Ethics and Success

There is no guarantee that doing the right thing will lead to personal success. In thirty plus years as an ethics consultant, I have seen ethics undo more than a few brilliant careers. But I have also seen leaders whose ethics helped make them successful. You may think that rising to the top with your ethics intact is a matter of luck. But my observation is that ethical leaders follow a conscious strategy for building success upon their ethics. Here are a few steps to help you align your ethics with your career goals.

Choose who you work for. If your ethics and the ethics of your employer are in significant disagreement, your career success is certain to be limited. Organizations seldom promote individuals who are outside of their cultural boundaries, which include the organization’s ethics. It is not reasonable to expect perfect agreement between your ethics and the ethics of an employer. But a vegan who works for a meat packing company can expect problems. While most of us cannot change jobs at will, you increase your chances of advancement when you are employed by an organization with which you are in ethical agreement.

There are more steps that will be covered in future posts.

The 5th Biggest Ethical Mistake

The fifth biggest ethical mistake is assuming that a business practice is acceptable because it is a common practice in the industry. Just because a practice is common in an industry does not mean that it is safe or ethical. It all depends on which companies in an industry you compare yourself to. For example, Enron was the most admired company in the energy industry – until it wasn’t. If you are the first one in an industry caught doing something wrong, you often pay the price of the entire industry correcting its practices. Think of the scene in The Tin Men in which two aluminum siding salesmen sit outside a Congressional hearing saying to one another, “We only did what everyone was doing.” If this sounds a bit lame, avoid putting yourself in the same position.

The 4th Biggest Ethical Mistake

The fourth biggest ethical mistake made by leaders is confusing legal advice with ethical advice. The job of legal counsel is to tell you the legal consequences of various courses of action – and not whether you should take those actions. Many of the investment activities that led to the 2008 recession were perfectly legal and also perfectly unethical. The training that makes a good lawyer does not make the lawyer an ethics expert.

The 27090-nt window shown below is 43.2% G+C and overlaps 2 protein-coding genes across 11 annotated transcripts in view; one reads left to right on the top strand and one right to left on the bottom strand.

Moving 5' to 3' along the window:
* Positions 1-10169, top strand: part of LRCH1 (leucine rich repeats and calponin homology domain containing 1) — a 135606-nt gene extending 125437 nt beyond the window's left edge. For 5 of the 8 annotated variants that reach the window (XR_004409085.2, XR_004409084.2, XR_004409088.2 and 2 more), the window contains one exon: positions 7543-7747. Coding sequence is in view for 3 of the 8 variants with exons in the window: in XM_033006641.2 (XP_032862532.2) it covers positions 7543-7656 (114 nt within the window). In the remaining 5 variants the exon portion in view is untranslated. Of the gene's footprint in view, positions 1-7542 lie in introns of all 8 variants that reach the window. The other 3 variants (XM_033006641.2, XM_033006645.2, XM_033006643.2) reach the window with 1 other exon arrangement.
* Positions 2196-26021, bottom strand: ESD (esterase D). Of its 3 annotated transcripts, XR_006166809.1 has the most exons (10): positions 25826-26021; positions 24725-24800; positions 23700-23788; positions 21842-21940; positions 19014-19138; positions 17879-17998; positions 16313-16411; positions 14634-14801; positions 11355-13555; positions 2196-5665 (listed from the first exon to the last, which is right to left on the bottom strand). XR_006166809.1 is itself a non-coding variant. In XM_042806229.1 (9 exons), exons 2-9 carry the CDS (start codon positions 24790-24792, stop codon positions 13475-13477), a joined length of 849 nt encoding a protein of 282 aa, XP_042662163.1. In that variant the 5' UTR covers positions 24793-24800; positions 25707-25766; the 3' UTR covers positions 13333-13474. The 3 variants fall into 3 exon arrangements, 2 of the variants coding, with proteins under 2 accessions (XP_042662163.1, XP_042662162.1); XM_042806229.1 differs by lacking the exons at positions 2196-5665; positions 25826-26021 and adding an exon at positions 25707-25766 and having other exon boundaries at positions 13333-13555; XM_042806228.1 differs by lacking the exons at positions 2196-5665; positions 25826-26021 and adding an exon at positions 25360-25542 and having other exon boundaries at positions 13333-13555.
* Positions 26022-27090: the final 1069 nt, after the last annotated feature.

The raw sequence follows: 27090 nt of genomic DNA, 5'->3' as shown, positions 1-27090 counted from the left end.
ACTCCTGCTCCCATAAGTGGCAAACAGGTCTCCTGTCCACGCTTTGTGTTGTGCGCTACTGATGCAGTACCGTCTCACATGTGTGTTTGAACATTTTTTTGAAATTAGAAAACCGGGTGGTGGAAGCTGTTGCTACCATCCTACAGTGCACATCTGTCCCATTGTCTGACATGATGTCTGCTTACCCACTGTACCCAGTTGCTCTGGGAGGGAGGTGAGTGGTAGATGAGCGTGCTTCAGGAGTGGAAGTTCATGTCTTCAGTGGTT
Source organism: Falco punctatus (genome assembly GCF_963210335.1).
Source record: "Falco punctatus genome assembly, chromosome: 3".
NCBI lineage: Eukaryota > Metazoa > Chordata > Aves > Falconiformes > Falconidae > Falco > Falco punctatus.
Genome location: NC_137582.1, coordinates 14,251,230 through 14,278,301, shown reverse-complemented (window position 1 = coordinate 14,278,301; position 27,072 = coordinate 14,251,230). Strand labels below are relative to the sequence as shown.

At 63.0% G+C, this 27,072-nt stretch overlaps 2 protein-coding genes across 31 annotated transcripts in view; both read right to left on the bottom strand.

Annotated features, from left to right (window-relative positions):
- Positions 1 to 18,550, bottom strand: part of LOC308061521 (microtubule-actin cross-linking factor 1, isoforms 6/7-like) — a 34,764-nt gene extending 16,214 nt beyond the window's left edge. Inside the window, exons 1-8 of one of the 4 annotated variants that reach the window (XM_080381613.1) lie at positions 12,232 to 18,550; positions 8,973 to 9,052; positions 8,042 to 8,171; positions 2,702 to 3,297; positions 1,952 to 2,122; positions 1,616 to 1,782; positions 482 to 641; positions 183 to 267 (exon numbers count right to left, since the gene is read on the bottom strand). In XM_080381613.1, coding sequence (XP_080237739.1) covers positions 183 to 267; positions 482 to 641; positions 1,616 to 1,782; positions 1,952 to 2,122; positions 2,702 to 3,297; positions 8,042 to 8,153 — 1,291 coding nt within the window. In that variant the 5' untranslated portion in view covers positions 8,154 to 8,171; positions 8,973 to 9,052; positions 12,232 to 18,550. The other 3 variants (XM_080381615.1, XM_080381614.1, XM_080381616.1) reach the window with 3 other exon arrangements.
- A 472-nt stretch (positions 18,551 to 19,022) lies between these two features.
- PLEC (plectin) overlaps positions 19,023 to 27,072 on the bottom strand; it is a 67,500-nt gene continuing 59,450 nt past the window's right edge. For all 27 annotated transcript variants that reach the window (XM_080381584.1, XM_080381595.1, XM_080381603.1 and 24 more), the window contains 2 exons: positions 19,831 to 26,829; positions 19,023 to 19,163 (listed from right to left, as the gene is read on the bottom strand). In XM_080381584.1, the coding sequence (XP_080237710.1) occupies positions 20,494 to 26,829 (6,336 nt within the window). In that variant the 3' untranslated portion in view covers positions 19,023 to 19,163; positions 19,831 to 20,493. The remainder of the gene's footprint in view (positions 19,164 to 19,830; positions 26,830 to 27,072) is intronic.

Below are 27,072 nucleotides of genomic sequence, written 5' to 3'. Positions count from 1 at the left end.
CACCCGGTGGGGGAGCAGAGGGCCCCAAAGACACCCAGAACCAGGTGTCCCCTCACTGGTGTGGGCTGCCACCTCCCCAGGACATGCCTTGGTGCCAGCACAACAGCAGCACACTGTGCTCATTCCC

The 3rd Big Ethical Mistake

The third big ethical mistake that leaders make is allowing managers in an area suspected of wrong-doing to investigate the matter. Leaders believe they should show trust in the their managers and allow them to investigate accusations. But the chances that the manager is conflicted are too great to take this path. By the way, I discuss ways of avoiding these mistakes in my book Make an Ethical Difference.

2nd Ethical Mistake

In my pursuit of the biggest mistakes leaders make, the second biggest mistake is fixing a problem going forward without owning the problem’s history. This would be like GM fixing its ignition problem going forward without owning the problem in cars currently on the road. This never works but it is very tempting to leaders who don’t want a past problem dragging their organization down. But you have to own the organization’s history to be able to move on.

Question re Ethical Mistakes

What ethical mistakes do you see leaders making? I have an odd view since I only hear from them when they have problems. What do you think?

Ethics Masters and Slaves

In my book Make an Ethical Difference I use the following quote: The master knows the rules without suffering them; the slave suffers the rules without knowing them.”

The Biggest Ethical Mistake

I was recently asked to write something on the biggest ethical mistakes made by CEOs. There are a lot to choose from so this took some thinking.

And the winner is: Judging information you receive by the person who delivers it. I know of no ethical fiascoes, including Enron, that did not have clear warning signs. Somehow these signs were ignored – and not without reason. The information that  enables a CEO to prevent an ethical crisis often comes from individuals who are afraid of taking any risks, whine about everything, and have a chip on their shoulder. I have just described one type of whistle blower. Really sharp CEOs ignore the source and act on the information, often at the objection of the top tier of their management. An ethical CEO is always asking, what if this information, although from a questionable source, is true? Would I gamble the future of the company on it not being true?

Lessons of the Secret Service Mess

Here in the DC Metro area, everyone is asking is how things could have gotten so bad at the Secret Service. Many employees of the Service must have known the vulnerabilities, so how could the folks at the top ignore this? My answer is that the bad news may never have reached the top. Several Service employees commented to the local media here that you simply did not raise issues or complaints. This is typical of line-of-command organizations, which turns out to be nearly all sizable organizations. In business, companies establish hotlines and compliance programs so that down line employees can short circuit the line of command. In fact, government often orders businesses to establish these mechanisms! But these mechanisms do not prosper in Federal agencies. Yes, employees can go to the Inspector General for their agency but these individuals are often closely bonded to the agency’s senior leadership. It is time for government to take some of the advice it freely gives to business and create genuinely safe channels through which employees can report concerns.